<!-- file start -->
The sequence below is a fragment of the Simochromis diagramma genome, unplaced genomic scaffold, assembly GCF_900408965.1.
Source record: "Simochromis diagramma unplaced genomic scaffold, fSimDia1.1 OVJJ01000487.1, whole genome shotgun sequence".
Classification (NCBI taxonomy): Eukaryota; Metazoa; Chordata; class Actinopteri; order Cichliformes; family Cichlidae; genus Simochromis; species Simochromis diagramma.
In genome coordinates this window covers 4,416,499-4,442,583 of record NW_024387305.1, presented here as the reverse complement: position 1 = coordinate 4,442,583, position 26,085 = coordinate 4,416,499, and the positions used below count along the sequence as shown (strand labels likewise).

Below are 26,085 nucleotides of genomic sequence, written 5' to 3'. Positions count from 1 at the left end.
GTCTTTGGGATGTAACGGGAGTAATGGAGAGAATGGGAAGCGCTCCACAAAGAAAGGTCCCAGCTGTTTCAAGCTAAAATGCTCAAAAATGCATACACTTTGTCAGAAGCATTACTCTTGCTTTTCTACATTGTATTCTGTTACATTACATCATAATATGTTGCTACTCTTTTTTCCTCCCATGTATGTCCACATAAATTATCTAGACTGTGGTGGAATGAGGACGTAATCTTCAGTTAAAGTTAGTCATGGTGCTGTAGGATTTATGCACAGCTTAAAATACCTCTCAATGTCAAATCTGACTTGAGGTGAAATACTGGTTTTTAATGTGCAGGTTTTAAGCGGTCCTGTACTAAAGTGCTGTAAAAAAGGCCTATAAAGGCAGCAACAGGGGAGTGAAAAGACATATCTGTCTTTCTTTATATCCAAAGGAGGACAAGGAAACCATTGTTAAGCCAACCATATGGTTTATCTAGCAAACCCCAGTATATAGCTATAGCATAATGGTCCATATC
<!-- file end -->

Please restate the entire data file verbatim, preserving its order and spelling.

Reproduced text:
The sequence below is a fragment of the Simochromis diagramma genome, unplaced genomic scaffold, assembly GCF_900408965.1.
Source record: "Simochromis diagramma unplaced genomic scaffold, fSimDia1.1 OVJJ01000487.1, whole genome shotgun sequence".
Classification (NCBI taxonomy): Eukaryota; Metazoa; Chordata; class Actinopteri; order Cichliformes; family Cichlidae; genus Simochromis; species Simochromis diagramma.
In genome coordinates this window covers 4,416,499-4,442,583 of record NW_024387305.1, presented here as the reverse complement: position 1 = coordinate 4,442,583, position 26,085 = coordinate 4,416,499, and the positions used below count along the sequence as shown (strand labels likewise).

Below are 26,085 nucleotides of genomic sequence, written 5' to 3'. Positions count from 1 at the left end.
GTCTTTGGGATGTAACGGGAGTAATGGAGAGAATGGGAAGCGCTCCACAAAGAAAGGTCCCAGCTGTTTCAAGCTAAAATGCTCAAAAATGCATACACTTTGTCAGAAGCATTACTCTTGCTTTTCTACATTGTATTCTGTTACATTACATCATAATATGTTGCTACTCTTTTTTCCTCCCATGTATGTCCACATAAATTATCTAGACTGTGGTGGAATGAGGACGTAATCTTCAGTTAAAGTTAGTCATGGTGCTGTAGGATTTATGCACAGCTTAAAATACCTCTCAATGTCAAATCTGACTTGAGGTGAAATACTGGTTTTTAATGTGCAGGTTTTAAGCGGTCCTGTACTAAAGTGCTGTAAAAAAGGCCTATAAAGGCAGCAACAGGGGAGTGAAAAGACATATCTGTCTTTCTTTATATCCAAAGGAGGACAAGGAAACCATTGTTAAGCCAACCATATGGTTTATCTAGCAAACCCCAGTATATAGCTATAGCATAATGGTCCATATC